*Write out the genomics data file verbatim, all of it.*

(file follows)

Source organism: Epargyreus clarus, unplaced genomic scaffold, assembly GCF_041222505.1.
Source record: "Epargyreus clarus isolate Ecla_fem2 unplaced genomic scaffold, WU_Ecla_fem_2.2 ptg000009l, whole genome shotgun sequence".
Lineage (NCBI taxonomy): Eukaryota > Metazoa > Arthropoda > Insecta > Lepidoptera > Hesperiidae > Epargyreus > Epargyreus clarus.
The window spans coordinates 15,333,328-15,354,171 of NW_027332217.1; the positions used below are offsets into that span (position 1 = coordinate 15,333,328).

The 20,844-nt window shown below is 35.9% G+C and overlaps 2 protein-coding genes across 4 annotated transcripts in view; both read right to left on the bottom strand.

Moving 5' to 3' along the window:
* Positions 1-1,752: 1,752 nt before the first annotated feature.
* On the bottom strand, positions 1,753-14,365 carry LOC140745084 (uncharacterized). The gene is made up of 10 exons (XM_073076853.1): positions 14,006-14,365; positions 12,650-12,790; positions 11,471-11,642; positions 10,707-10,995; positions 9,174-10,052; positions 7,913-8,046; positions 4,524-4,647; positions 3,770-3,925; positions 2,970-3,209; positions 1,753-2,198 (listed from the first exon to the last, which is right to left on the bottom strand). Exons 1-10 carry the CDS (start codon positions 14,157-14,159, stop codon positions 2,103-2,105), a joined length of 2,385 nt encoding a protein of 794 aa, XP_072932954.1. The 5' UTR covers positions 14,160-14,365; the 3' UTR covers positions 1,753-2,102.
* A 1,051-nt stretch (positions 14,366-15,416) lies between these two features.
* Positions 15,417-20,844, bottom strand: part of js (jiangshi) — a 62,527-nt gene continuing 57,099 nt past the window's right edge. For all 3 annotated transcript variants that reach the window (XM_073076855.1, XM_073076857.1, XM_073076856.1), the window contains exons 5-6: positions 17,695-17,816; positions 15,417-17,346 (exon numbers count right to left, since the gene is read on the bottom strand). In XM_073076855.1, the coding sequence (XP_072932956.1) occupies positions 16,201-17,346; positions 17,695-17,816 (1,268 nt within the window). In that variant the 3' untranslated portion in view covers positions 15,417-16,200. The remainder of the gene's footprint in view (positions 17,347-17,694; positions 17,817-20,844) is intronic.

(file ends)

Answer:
Source organism: Epargyreus clarus, unplaced genomic scaffold, assembly GCF_041222505.1.
Source record: "Epargyreus clarus isolate Ecla_fem2 unplaced genomic scaffold, WU_Ecla_fem_2.2 ptg000009l, whole genome shotgun sequence".
Lineage (NCBI taxonomy): Eukaryota > Metazoa > Arthropoda > Insecta > Lepidoptera > Hesperiidae > Epargyreus > Epargyreus clarus.
The window spans coordinates 15,333,328-15,354,171 of NW_027332217.1; the positions used below are offsets into that span (position 1 = coordinate 15,333,328).

The 20,844-nt window shown below is 35.9% G+C and overlaps 2 protein-coding genes across 4 annotated transcripts in view; both read right to left on the bottom strand.

Moving 5' to 3' along the window:
* Positions 1-1,752: 1,752 nt before the first annotated feature.
* On the bottom strand, positions 1,753-14,365 carry LOC140745084 (uncharacterized). The gene is made up of 10 exons (XM_073076853.1): positions 14,006-14,365; positions 12,650-12,790; positions 11,471-11,642; positions 10,707-10,995; positions 9,174-10,052; positions 7,913-8,046; positions 4,524-4,647; positions 3,770-3,925; positions 2,970-3,209; positions 1,753-2,198 (listed from the first exon to the last, which is right to left on the bottom strand). Exons 1-10 carry the CDS (start codon positions 14,157-14,159, stop codon positions 2,103-2,105), a joined length of 2,385 nt encoding a protein of 794 aa, XP_072932954.1. The 5' UTR covers positions 14,160-14,365; the 3' UTR covers positions 1,753-2,102.
* A 1,051-nt stretch (positions 14,366-15,416) lies between these two features.
* Positions 15,417-20,844, bottom strand: part of js (jiangshi) — a 62,527-nt gene continuing 57,099 nt past the window's right edge. For all 3 annotated transcript variants that reach the window (XM_073076855.1, XM_073076857.1, XM_073076856.1), the window contains exons 5-6: positions 17,695-17,816; positions 15,417-17,346 (exon numbers count right to left, since the gene is read on the bottom strand). In XM_073076855.1, the coding sequence (XP_072932956.1) occupies positions 16,201-17,346; positions 17,695-17,816 (1,268 nt within the window). In that variant the 3' untranslated portion in view covers positions 15,417-16,200. The remainder of the gene's footprint in view (positions 17,347-17,694; positions 17,817-20,844) is intronic.